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EU Auditors Concerned By Customs Tax Loopholes

by Ulrika Lomas,, Brussels

08 December 2017

EU customs controls are not being applied effectively, an EU audit has found, with importers able to take advantage of loopholes to reduce or evade their duty liabilities.

The European Court of Auditors investigated whether the European Commission and EU member states had designed robust controls on imports. They visited the customs authorities of Spain, Italy, Poland, Romania, and the UK.

The auditors concluded that importers can deliberately reduce or evade customs duty liability by, for example, undervaluing their goods, declaring a false country of origin, or shifting to a product classification with a lower duty rate. They said that the real origin of goods can be disguised via fraudulent shipment in a country where the goods are stored temporarily and then sent to the EU with fake documents.

The auditors also found that there is insufficient financial incentive for EU member states to apply customs controls and that, among those who do, there is a lack of success in recovering revenue losses. They said that several courier companies are abusing the duty exemption for low-value goods, and that a lack of checks is leading to underpayment of tax on goods purchased online from outside the EU.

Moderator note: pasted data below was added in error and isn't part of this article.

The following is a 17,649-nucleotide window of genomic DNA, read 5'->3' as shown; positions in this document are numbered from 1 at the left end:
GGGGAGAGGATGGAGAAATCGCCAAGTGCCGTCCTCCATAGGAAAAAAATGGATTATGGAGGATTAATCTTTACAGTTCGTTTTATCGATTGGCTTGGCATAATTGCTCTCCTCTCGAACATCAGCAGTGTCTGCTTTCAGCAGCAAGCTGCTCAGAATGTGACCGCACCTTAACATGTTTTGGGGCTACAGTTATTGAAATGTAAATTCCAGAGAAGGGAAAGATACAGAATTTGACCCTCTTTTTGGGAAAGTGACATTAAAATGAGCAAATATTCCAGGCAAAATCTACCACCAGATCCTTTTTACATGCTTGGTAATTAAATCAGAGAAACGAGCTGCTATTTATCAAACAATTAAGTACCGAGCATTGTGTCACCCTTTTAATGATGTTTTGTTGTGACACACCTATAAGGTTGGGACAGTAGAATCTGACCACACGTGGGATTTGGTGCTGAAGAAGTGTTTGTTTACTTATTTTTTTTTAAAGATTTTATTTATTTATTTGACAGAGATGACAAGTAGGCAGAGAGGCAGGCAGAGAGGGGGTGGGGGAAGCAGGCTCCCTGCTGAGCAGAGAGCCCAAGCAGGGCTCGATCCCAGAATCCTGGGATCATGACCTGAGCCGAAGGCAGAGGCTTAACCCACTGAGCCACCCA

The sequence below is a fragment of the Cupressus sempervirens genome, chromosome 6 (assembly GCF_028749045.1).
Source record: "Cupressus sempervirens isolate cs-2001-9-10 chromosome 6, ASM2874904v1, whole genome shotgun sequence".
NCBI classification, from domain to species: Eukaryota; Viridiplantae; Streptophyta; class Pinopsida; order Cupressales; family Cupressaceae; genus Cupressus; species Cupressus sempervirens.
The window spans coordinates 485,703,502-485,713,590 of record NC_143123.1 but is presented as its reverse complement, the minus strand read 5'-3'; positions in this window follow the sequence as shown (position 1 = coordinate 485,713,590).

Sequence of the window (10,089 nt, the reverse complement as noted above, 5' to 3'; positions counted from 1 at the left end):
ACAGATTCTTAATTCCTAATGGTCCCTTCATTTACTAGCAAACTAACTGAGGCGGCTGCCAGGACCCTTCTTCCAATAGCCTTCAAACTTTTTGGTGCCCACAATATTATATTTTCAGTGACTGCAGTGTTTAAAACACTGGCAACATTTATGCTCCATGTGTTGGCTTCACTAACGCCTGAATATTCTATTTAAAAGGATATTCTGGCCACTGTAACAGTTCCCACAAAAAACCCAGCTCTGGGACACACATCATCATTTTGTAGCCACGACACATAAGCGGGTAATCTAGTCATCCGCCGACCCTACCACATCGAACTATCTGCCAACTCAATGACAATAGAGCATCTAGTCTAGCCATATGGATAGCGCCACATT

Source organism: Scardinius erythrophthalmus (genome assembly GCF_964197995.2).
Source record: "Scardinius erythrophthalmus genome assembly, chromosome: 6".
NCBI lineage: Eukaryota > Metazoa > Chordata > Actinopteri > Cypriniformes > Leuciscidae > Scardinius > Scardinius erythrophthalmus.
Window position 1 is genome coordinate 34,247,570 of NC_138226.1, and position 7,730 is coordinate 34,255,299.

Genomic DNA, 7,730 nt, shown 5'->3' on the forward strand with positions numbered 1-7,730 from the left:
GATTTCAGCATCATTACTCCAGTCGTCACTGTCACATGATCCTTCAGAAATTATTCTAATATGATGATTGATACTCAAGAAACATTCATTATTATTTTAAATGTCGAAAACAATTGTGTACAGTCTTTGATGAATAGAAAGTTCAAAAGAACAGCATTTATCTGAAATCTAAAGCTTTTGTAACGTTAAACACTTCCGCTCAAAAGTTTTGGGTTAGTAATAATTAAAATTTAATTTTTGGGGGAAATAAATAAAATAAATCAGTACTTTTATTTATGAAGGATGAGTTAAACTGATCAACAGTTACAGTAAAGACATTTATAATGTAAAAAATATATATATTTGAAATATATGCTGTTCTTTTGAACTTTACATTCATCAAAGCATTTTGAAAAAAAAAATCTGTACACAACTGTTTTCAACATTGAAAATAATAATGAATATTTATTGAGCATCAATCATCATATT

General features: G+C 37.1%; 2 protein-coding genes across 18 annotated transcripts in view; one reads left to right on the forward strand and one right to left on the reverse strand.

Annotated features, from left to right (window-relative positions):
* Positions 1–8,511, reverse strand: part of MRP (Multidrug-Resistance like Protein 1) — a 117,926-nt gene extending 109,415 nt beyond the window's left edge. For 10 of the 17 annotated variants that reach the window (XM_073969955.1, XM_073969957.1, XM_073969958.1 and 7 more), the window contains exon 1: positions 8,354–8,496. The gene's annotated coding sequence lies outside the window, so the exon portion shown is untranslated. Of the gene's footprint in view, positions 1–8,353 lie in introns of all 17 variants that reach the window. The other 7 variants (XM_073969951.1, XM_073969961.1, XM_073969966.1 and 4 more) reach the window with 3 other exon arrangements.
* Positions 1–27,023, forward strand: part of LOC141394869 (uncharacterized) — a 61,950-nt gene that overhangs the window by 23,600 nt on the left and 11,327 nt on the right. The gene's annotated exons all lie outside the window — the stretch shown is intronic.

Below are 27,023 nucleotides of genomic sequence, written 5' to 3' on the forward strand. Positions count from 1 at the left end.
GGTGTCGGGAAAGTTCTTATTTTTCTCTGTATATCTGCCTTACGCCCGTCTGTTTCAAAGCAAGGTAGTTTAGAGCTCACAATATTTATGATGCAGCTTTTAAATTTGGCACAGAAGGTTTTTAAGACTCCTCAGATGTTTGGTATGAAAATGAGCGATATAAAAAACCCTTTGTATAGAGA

The auditors recommended that the European Commission:

  • produce periodic estimates of the customs gap from 2019, and use them to set customs controls targets;
  • strengthen support for national customs services, including a review of collection costs;
  • propose that the next EU action programs contribute financial sustainability to the customs European Information Systems;
  • be more precise in requests contained in Mutual Assistance communications; and
  • propose amendments to customs legislation to make the indication of consignors compulsory.

The auditors recommended that EU member states should:

  • make overrides of controls suggested by a particular risk filter conditional on prior or immediate hierarchical approval;
  • introduce checks in their electronic clearance systems to block import declarations applying for duty relief on goods with declared value above EUR150 or for commercial consignments declared as gifts; and
  • set up investigation plans to tackle abuse of this relief on e-commerce goods trade with non-EU countries.

TAGS: compliance | tax | European Commission | tax compliance | tax avoidance | commerce | audit | Romania | e-commerce | legislation | Italy | Poland | Spain | import duty | trade | European Union (EU) | services | Europe

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